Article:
For a start, the cost of living in Dubai is high.  It’s pushed up by the likes of accommodation costs, schooling and healthcare fees.  So, you need to negotiate some form of compensation into your contract to cover such elements.

Here’s a list of points that expatriates negotiate on when it comes to their employment contract.  These are a guide for you to know what is typically offered by an employer, it will be up to you to know how far and how hard you can negotiate: –

  • Housing – some employers offer expat workers an allowance, you can then top this up if you want to live somewhere even more expensive
  • Estate agent fees – they may charge for finding you a rental property, sometimes employers refund this
  • Car/fuel – you will need a car for getting around, because aside from anything else, it’s too hot to walk most of the time!  Some employers have car schemes and offer fuel cards
  • Annual leave ticket – many expats are given the cost of their flights home once a year, and they take the ticket during the summer months when the weather is unbearably hot
  • Education and school fees – costs are exorbitant, but standards across some institutions are excellent, your employer may help you afford the best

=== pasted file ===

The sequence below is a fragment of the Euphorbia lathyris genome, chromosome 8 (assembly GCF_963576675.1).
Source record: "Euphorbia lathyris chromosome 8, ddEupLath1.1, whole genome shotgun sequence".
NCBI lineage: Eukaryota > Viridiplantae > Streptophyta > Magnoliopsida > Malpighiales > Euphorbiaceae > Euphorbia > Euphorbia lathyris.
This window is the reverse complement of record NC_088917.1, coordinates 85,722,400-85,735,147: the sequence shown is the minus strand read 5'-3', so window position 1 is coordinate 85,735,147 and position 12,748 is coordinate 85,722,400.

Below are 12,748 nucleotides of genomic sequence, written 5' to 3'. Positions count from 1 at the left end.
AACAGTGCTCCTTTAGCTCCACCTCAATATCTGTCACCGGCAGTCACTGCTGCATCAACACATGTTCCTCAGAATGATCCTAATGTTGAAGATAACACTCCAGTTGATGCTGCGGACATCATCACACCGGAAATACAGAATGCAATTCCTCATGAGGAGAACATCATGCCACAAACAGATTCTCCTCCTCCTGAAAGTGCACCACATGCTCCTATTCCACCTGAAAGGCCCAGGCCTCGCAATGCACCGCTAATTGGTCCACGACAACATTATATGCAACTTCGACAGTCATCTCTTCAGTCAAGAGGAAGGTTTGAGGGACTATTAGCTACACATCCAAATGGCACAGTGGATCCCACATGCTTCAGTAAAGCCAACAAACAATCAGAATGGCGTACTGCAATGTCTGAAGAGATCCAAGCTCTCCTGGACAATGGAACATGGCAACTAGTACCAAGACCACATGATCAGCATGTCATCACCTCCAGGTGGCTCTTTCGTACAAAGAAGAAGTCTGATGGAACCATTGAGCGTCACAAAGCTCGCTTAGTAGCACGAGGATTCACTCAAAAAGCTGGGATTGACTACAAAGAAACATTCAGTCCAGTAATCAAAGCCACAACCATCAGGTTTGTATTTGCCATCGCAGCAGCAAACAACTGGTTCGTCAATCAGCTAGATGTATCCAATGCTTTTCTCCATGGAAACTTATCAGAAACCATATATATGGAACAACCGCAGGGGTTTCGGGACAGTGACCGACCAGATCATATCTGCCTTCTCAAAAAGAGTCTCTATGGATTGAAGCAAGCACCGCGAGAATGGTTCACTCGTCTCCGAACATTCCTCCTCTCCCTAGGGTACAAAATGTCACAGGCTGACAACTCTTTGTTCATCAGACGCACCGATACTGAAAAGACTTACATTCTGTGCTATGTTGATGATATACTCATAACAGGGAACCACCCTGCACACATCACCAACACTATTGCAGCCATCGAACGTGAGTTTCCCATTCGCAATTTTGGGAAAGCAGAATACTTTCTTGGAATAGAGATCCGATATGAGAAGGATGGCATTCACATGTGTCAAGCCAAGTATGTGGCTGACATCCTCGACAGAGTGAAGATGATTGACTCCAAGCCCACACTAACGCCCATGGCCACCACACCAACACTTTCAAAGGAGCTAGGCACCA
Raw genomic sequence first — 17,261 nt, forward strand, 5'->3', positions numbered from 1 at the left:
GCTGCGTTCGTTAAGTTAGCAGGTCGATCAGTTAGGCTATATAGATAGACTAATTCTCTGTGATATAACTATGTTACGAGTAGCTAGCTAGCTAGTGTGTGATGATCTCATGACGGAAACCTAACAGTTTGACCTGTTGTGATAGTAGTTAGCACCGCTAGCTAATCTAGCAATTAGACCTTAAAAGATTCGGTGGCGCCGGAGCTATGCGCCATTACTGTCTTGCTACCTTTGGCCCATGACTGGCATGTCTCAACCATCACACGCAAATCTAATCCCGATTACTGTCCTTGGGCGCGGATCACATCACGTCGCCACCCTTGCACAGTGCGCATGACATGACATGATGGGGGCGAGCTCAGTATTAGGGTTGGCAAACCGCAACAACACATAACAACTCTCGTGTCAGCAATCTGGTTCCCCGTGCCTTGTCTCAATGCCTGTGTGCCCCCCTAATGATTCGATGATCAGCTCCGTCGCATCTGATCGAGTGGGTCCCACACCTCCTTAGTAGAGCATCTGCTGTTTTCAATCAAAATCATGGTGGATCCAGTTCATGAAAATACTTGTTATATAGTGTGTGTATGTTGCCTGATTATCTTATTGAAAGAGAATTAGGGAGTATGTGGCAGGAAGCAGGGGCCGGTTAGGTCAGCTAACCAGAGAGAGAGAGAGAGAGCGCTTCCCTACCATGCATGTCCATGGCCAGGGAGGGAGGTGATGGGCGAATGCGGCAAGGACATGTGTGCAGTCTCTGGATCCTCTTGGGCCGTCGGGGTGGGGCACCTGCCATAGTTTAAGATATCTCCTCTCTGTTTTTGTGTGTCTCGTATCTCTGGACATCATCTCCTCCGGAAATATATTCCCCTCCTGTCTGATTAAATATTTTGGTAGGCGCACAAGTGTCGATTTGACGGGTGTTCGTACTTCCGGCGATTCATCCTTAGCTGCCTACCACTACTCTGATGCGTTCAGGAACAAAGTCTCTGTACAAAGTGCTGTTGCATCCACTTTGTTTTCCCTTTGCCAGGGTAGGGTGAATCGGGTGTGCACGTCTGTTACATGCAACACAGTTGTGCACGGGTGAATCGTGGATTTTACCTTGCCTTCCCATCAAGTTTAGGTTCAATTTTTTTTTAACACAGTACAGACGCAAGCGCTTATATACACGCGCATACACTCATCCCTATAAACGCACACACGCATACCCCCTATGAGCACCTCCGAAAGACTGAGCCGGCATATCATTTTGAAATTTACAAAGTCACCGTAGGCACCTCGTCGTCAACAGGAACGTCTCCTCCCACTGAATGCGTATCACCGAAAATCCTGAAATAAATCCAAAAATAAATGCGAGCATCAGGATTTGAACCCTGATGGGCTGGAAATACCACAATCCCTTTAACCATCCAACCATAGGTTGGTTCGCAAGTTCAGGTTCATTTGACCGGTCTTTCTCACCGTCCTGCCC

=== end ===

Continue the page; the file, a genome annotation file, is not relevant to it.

• Medical insurance – employers have company schemes for their staff, but not obliged to insure dependents, try to negotiate your family health insurance in Dubai
  • Notice period and severance pay – it is critical that you negotiate this point carefully.  Defaulting on debt in Dubai is illegal, so you need a decent notice period and severance pay agreement in place, to give you the time and means to find another job so that you can continue to meet the likes of rental and car costs in the emirate in the event that you lose your job
  • Relocation/repatriation – if you’re being headhunted aggressively to work in Dubai you’re in a good position to negotiate on these points…otherwise you’ll struggle!

Visa and Residency

To live in Dubai British residents require a visa.  Most have an employer sponsored work visa which allows them obtain a residency visa and sponsor their family to move to live in Dubai with them.

If you plan to follow this route then you need to find work in Dubai first, and then your employer will take care of applying and paying for your work permit.  This is standard practice.

Note, in the past some people have been advised to work on a visit visa for the short-term whilst an employment contract and visa are finalized – do not take this risk.  If caught you risk immediate deportation and being banned from re-entering the UAE.  Instead your employer should issue you with an employment visa which is valid for 30 days.  This will enable you to enter the UAE and begin the application process for your work permit and then your residency permit.